So, here’s a step by step practice to help you shift your life from one of anxiety and frustration to one of inner peace and lasting happiness. As always, it’s not enough to just read this and think you have done it. You actually have to go through each step, contemplate it, personalize it, and then do the practice to see how it works. The first few steps are similar to the practice of contentment. Why? Because the foundation of true happiness is contentment.
- Inventory your life. How much do your possess? Include finances/resources, skills/talents, and time.
- How much do you need per month? This includes your physical, emotional, social, work, intellectual and spiritual needs.
- Evaluate your current situation with what you need and what you have. Do you have enough? If the answer is yes, then meditate and feel that. Let yourself be content.
- Do you have too much? How much can you give to others—resources, skills, time? Come up with a concrete amount, like 100 dollars per month, or eight hours per month.
- Find creative ways to share this amount with others.
- Don’t expect anything in return. Not even a thank you. Let your own feeling be your reward!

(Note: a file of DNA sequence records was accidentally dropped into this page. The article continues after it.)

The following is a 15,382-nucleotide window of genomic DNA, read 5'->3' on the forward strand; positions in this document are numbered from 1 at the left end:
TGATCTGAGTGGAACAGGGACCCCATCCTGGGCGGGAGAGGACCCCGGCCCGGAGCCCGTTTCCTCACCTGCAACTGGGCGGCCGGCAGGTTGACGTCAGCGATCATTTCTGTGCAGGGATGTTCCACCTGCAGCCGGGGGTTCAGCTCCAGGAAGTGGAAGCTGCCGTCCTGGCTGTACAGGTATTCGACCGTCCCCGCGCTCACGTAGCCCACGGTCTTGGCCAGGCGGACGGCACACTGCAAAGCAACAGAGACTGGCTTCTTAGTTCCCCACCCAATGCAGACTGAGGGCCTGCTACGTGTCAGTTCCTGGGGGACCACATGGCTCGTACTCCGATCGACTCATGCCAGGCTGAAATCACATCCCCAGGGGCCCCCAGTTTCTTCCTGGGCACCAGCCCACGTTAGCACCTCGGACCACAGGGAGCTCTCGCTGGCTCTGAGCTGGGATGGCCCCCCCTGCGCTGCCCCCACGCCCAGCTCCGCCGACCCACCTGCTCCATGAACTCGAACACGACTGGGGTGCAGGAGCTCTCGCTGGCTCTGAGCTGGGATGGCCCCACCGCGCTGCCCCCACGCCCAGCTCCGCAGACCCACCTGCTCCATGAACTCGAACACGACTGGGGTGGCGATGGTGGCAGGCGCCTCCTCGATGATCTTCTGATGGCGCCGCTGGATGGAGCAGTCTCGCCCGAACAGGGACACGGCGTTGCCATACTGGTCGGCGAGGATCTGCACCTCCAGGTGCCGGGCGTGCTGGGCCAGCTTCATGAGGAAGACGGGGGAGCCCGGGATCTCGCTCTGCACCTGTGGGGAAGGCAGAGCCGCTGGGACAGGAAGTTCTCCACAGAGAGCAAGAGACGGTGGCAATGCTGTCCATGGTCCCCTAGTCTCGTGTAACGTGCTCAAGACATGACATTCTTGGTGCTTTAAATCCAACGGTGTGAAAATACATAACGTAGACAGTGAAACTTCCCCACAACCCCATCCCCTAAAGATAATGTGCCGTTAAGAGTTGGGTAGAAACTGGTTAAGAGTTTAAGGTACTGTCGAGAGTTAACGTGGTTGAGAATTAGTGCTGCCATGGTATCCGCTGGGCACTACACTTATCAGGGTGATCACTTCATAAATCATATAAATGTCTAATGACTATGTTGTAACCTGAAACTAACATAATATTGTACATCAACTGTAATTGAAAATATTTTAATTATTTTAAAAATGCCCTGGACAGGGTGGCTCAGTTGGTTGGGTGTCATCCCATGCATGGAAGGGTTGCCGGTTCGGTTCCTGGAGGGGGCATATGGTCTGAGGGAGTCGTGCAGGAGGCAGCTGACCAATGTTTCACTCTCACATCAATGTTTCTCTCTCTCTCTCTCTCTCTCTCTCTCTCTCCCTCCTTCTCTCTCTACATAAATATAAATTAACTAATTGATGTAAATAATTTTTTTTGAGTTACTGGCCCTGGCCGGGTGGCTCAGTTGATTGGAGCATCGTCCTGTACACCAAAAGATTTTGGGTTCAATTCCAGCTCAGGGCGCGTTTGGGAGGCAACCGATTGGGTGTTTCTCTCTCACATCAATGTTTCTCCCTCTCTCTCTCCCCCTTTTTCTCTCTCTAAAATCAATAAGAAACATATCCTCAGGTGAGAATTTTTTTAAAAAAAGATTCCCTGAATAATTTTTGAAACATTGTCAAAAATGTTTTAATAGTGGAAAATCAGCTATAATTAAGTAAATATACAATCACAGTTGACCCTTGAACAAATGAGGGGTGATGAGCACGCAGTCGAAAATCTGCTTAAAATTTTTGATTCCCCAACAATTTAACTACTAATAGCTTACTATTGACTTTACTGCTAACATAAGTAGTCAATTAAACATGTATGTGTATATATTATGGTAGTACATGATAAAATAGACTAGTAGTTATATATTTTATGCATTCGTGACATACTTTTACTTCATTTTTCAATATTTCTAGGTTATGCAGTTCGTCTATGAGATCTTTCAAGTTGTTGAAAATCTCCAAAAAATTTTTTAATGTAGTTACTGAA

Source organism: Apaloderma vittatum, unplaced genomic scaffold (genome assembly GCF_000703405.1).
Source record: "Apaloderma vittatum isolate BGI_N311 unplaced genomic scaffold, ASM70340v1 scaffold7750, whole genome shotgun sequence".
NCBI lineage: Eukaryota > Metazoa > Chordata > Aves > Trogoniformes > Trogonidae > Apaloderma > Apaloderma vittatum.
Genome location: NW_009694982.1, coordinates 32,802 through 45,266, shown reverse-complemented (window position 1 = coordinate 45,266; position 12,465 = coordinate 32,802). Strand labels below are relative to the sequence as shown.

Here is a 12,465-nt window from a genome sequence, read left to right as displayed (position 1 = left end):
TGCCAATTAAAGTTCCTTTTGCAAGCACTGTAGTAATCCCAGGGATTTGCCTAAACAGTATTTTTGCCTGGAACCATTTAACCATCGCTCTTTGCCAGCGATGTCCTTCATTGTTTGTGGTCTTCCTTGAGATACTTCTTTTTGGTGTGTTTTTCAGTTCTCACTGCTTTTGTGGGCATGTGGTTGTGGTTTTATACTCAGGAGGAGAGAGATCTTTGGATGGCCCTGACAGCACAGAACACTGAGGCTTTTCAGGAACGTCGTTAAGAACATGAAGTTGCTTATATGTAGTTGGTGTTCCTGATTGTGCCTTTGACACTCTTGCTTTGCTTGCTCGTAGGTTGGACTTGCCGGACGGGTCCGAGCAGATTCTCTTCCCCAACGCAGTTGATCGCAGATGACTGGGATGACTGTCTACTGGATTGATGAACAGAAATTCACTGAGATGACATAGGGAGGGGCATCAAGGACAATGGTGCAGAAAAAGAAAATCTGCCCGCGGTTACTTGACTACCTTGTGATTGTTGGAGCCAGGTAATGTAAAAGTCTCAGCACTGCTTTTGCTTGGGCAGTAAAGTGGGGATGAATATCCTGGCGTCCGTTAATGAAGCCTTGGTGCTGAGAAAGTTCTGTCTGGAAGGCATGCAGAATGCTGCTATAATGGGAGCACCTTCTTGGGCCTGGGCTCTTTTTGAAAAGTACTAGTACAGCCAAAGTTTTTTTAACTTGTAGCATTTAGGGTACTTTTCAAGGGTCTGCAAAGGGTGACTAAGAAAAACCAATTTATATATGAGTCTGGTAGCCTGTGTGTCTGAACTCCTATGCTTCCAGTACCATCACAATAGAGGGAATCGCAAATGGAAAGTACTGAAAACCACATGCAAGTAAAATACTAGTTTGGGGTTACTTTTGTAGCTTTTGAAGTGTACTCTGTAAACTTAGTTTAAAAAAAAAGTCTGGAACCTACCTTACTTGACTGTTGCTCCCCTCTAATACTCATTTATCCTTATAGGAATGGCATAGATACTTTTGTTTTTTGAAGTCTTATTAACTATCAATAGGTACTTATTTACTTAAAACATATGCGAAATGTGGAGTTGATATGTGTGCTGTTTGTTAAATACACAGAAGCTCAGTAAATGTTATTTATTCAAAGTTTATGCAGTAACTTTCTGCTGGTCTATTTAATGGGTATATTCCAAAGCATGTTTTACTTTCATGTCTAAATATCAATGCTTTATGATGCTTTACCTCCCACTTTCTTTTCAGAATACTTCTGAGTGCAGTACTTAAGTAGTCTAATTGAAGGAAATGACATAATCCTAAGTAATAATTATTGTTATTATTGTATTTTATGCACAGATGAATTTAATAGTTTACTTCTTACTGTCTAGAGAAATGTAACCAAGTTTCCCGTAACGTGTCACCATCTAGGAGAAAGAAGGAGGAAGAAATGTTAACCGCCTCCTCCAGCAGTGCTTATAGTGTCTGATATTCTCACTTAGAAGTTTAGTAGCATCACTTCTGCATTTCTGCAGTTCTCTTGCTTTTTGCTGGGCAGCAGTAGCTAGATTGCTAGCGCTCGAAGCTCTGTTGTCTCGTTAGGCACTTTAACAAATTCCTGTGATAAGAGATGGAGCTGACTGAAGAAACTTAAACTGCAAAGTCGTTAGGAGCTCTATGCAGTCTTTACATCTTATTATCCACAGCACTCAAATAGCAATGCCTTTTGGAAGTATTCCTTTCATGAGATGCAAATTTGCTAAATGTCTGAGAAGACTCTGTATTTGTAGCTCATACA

So, give it a try. You don’t have to give too much. You can give to charities, become a mentor to someone, volunteer your time. You can make dinner for a friend, give someone a compliment, invest in a friend’s project. Be creative and make it unique to your experience. But I do recommend you choose a fixed amount of resources and time per month.
Paradox Into Practice
I have a client who doesn’t have a lot of money and is always caught in a dilemma of what to do with people on the street asking for money. After doing this practice, he established that he could afford giving 10 dollars a month to others. So, at the beginning of every month, he gets a ten dollar roll of quarters that he carries in his bag. He gives change to others until there are no more quarters for that month. He no longer feels the anxiety, doubt, or guilt, when he passes a person on the street asking for money. He knows what he can give and he does it freely and he can honestly say no to others when the ten dollars are finished for the month. He did the practice and now feels he can take care of himself as well as still feel engaged with the world
And this is the paradox: the less you dwell on your own well-being and open to the happiness of others, the more happiness you will personally experience. I have seen how this practice has changed the quality of life for a number of my clients. They feel empowered and feel more at home in the world. They understand how to give and receive love. Actually, this is the practice of love—the desire and act of making others happy. This is the formula to true happiness and inner peace—the healthy balance between taking care of your own needs and being of benefit to others.
BACK TO MAIN ARTICLES PAGE